In the revised Algerian Hydrocarbon Law, submitted to Parliament on the last week of September 2012, tax will be calculated based on the profit from a project, as opposed to the current system where tax is levied on the basis of turnover, which was a reason why investors stayed away.
Algeria is desperate to kickstart a shale gas exploration and production activity. Projects involving such resources will be largely incentivized. They will be governed by their own special provisions in the amended hydrocarbons law.
A windfall tax, levied on an investor’s revenues once the oil prices exceed a certain threshold, will remain. Some foreign majors have disputed the tax, but the source said such taxes are standard practice throughout the world.
Sonatrach will continue to have at least a 51-per-cent stake in new projects, but this time it will carry a bigger share of the risk if the project is a failure.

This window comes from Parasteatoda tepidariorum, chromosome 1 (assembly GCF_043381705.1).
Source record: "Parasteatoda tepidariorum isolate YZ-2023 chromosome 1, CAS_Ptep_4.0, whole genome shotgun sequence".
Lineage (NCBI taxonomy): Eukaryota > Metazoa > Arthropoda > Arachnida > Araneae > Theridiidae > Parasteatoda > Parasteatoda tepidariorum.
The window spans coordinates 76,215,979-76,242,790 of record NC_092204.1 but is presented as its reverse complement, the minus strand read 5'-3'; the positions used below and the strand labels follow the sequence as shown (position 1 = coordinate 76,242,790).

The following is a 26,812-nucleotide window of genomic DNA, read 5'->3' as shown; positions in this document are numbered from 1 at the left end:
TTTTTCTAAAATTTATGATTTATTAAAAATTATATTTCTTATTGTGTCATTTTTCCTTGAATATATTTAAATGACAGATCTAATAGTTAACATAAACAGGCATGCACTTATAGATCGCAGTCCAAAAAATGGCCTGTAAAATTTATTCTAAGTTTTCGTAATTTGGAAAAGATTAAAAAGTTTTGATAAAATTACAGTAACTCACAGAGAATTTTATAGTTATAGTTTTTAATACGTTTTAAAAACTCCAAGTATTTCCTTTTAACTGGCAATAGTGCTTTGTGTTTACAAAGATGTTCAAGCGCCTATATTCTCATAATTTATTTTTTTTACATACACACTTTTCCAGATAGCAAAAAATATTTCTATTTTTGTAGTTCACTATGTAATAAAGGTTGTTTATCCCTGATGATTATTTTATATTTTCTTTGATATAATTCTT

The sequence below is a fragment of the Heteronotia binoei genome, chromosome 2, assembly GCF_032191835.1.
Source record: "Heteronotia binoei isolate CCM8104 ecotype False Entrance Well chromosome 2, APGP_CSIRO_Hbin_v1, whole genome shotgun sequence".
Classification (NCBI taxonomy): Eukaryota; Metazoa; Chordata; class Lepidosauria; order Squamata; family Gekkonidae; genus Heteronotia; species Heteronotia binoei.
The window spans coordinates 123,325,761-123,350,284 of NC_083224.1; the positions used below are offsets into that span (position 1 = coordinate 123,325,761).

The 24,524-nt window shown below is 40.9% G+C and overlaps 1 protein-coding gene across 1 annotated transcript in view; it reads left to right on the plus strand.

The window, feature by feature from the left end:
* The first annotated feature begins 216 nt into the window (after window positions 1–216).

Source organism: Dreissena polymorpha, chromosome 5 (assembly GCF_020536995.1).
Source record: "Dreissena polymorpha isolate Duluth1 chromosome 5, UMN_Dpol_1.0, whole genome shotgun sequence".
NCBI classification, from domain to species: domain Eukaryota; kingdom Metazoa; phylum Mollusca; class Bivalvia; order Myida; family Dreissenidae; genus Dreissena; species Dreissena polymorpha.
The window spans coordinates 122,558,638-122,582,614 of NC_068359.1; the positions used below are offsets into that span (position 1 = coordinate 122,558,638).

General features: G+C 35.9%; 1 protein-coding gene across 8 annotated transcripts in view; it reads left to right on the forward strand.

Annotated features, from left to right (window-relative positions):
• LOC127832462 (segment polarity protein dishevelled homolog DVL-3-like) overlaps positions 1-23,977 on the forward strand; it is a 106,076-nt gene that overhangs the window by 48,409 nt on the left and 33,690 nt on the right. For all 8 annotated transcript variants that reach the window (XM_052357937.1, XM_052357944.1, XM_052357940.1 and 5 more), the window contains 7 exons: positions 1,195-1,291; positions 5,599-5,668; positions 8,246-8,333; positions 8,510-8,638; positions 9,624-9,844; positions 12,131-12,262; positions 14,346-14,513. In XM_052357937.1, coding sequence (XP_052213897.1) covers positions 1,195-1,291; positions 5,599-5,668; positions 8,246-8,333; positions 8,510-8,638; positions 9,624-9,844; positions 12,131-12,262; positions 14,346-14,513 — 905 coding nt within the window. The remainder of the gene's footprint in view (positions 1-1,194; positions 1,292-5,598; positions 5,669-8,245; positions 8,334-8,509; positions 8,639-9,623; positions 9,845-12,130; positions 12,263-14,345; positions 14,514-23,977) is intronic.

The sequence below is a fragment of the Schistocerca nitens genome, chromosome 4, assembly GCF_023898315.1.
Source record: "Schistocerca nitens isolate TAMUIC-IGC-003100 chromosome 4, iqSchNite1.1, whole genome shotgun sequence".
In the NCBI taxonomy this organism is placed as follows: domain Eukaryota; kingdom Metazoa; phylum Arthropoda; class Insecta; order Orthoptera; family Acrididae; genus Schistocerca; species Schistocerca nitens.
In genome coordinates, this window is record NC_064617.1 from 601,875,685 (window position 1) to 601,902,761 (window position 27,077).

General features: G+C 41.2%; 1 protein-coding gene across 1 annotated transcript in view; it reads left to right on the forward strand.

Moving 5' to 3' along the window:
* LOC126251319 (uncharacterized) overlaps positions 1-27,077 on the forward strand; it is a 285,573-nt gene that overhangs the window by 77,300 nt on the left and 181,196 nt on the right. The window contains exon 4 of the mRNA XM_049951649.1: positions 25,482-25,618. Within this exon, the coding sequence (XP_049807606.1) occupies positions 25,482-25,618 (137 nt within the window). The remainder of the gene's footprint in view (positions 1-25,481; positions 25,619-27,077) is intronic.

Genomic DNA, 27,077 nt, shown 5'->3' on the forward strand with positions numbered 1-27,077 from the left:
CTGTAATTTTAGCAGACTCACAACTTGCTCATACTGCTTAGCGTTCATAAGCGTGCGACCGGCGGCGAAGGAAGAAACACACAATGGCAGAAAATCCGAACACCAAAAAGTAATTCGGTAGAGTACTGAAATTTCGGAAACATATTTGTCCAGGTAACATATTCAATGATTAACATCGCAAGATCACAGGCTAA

It’s important to understand the context in which Algerian energy technocrats pushed through these revisions in the Hydrocarbons Law, which had led to years of underinvestment in the country. The politicians and, especially the military, who hold the levers of power in the country are much more interested in laws that get the most tariff for the state.